What follows are several sample snippets of RRDTool "sensors" that I build as part of my home monitoring system. Each snippet includes the DS and RRA definitions to create an archive and a value capture for the variables involved.

Monitoring CPU Usage in Mac OS X with iostat

CREATE="--step 150 DS:user:GAUGE:300:0:U DS:system:GAUGE:300:0:U DS:idle:GAUGE:300:0:U RRA:MAX:0.5:1:105120"
VALUE="N:"`/usr/sbin/iostat -I -w 2 -c 2 disk0 | tail -1 | rev | awk '{ print substr($0,0,3),substr($0,3,3),substr($0,6,3)}' | rev | xargs | sed 's/ /:/g'`

iostat has thee annoying "features": you only get meaningful numbers if you let it run for a sampling interval or two, columns move about a bit, and it often gloms together CPU values.

Monitoring Disk Usage in Mac OS X with iostat

CREATE="--step 150 DS:kbpt:GAUGE:300:0:U DS:xfrs:COUNTER:300:0:U DS:mb:COUNTER:300:0:U RRA:MAX:0.5:1:105120"
VALUE="N:"`/usr/sbin/iostat -I disk1 | tail -1 | awk '{ print $1,$2,int($3) }' | sed 's/ /:/g'`

This is a variation on the above for an external disk. Since iostat presents its values in columns (one disk alongside the other), in case of failure of one disk it is impossible to read stats for others (hence it's best to monitor all of them separately).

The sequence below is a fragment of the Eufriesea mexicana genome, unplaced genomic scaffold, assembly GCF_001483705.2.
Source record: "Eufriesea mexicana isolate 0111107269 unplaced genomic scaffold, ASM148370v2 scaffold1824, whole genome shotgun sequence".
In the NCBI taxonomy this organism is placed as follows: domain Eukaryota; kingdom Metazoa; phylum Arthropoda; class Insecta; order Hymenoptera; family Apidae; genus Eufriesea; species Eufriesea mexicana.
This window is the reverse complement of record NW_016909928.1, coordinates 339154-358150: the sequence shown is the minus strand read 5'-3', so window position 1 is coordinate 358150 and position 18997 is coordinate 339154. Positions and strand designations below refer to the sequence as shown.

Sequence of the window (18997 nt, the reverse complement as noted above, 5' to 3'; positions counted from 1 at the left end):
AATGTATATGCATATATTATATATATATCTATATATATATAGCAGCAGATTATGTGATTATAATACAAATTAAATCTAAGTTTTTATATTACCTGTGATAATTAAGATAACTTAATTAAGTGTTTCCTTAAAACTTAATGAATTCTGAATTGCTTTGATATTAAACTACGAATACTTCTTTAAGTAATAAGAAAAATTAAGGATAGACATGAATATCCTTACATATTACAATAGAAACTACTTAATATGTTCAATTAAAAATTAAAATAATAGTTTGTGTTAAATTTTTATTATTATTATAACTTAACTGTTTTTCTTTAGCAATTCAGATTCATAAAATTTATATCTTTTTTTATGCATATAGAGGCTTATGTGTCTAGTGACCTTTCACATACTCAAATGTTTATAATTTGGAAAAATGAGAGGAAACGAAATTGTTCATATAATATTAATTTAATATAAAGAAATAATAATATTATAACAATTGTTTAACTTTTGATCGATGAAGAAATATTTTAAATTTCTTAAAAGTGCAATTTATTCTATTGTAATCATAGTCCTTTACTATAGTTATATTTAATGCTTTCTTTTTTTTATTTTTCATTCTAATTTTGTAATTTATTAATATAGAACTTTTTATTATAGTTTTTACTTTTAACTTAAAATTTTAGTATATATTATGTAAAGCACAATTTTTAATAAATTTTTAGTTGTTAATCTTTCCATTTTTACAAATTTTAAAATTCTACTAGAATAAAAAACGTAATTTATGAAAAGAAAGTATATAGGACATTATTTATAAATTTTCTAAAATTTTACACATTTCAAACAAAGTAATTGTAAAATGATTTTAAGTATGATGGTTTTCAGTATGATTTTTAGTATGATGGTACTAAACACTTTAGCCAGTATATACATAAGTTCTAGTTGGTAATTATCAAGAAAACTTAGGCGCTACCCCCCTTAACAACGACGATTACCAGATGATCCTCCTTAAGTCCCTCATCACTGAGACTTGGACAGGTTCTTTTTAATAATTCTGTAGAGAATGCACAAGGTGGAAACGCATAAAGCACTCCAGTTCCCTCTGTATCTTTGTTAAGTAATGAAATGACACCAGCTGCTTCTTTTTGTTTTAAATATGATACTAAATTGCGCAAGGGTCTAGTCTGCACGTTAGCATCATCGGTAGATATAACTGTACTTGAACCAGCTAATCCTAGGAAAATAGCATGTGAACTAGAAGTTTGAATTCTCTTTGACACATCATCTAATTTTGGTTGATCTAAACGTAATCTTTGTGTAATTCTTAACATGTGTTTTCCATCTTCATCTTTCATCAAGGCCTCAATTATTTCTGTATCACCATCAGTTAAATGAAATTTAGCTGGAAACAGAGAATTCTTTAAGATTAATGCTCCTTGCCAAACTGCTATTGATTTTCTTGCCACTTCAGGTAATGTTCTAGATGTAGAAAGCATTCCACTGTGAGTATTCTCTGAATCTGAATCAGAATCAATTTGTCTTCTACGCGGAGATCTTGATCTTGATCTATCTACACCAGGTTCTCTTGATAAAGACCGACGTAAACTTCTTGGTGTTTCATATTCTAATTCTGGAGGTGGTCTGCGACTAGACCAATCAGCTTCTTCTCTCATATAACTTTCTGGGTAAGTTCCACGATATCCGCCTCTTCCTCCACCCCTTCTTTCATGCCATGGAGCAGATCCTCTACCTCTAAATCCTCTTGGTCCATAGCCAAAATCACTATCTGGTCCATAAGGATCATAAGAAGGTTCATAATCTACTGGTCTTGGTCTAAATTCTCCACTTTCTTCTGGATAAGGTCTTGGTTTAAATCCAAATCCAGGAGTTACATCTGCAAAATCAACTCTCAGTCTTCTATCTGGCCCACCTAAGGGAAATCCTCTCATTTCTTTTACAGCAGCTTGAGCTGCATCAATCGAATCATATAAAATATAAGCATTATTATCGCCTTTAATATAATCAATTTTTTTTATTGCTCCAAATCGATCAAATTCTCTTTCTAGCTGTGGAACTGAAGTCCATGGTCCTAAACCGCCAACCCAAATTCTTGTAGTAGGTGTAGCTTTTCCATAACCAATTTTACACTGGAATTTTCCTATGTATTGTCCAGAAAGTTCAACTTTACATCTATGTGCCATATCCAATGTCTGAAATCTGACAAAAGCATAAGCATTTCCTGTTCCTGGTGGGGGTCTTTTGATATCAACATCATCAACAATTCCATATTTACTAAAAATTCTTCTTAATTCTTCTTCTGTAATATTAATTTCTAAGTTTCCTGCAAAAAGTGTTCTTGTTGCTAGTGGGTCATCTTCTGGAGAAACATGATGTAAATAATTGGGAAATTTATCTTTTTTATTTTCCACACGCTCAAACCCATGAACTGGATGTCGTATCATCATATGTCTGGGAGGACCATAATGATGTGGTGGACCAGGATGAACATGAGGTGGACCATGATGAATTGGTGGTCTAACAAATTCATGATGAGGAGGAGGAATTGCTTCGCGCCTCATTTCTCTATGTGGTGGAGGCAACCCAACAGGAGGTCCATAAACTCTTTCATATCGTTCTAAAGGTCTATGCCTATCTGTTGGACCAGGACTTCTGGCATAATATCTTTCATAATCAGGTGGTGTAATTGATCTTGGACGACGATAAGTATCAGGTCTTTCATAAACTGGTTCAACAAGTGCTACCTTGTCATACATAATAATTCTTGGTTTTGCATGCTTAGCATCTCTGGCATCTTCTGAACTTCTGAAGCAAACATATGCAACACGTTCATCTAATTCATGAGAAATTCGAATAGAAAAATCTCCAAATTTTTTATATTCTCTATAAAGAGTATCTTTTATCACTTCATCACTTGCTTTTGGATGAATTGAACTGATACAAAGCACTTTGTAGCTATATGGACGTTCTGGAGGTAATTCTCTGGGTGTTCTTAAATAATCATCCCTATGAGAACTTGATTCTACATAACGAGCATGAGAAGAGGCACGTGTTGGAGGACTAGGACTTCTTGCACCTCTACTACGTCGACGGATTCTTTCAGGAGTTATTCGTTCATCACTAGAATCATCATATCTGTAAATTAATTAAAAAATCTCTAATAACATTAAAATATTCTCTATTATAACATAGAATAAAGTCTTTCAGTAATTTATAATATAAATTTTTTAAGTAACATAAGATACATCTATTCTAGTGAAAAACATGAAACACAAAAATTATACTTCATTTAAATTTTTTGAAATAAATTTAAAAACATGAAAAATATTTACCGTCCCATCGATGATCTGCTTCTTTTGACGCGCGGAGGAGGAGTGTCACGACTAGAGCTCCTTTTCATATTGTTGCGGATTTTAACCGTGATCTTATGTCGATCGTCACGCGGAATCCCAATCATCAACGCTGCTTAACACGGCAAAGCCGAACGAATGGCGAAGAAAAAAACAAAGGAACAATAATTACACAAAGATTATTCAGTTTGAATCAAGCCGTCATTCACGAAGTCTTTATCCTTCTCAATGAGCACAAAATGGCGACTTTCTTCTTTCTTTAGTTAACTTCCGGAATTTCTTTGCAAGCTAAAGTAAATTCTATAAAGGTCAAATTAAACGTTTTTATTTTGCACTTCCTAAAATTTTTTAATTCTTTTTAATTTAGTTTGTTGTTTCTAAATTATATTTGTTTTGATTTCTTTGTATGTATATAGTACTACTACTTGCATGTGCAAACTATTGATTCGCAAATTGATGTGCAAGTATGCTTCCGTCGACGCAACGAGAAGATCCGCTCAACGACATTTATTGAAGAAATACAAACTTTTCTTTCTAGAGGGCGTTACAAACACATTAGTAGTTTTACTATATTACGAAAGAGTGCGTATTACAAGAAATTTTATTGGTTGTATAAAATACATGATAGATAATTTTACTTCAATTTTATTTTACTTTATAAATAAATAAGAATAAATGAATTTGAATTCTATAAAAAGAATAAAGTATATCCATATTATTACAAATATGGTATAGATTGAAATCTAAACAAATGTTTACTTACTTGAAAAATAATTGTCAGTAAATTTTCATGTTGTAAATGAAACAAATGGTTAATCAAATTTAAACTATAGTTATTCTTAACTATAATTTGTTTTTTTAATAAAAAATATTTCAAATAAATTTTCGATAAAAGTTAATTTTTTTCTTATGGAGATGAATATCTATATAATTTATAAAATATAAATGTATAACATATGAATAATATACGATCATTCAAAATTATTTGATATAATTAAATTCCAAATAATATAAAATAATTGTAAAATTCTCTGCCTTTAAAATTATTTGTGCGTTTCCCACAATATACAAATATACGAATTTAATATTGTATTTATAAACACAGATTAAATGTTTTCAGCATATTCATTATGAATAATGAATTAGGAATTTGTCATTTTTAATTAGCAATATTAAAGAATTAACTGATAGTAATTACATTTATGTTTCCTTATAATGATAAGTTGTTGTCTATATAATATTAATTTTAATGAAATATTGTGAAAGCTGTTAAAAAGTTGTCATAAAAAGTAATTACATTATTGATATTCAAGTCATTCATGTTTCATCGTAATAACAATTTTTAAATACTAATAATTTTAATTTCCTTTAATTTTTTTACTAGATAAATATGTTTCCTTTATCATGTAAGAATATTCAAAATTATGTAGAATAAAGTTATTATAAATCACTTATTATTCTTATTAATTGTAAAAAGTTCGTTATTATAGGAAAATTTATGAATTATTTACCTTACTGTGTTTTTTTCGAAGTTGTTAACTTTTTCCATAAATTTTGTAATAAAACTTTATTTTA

Monitoring RAM Usage in Mac OS X with vm_stat

CREATE="--step 150 DS:free:GAUGE:300:0:U DS:active:GAUGE:300:0:U DS:inactive:GAUGE:300:0:U DS:wired:GAUGE:300:0:U RRA:MAX:0.5:1:105120"
VALUE="N:"`vm_stat | cut -c 22-36 | head -5 | tail -4 | awk '{print $1*4}' | xargs | sed 's/ /:/g'`

vm_stat outputs counts of 4Kbyte pages, hence the "times four" above.

Monitoring overall traffic in Mac OS X with netstat

CREATE="--step 150 DS:rx:COUNTER:300:0:U DS:tx:COUNTER:300:0:U RRA:MAX:0.5:1:105120"
VALUE="N:"`/usr/sbin/netstat -b -i | grep en0 | tail -1 | xargs | cut -d\  -f 7,10 | sed 's/ /:/g'`

In true BSD-like form, Mac OS X reports interface counters via netstat. Which, incidentally, also makes a point of listing every known address for each interface (hence the tail).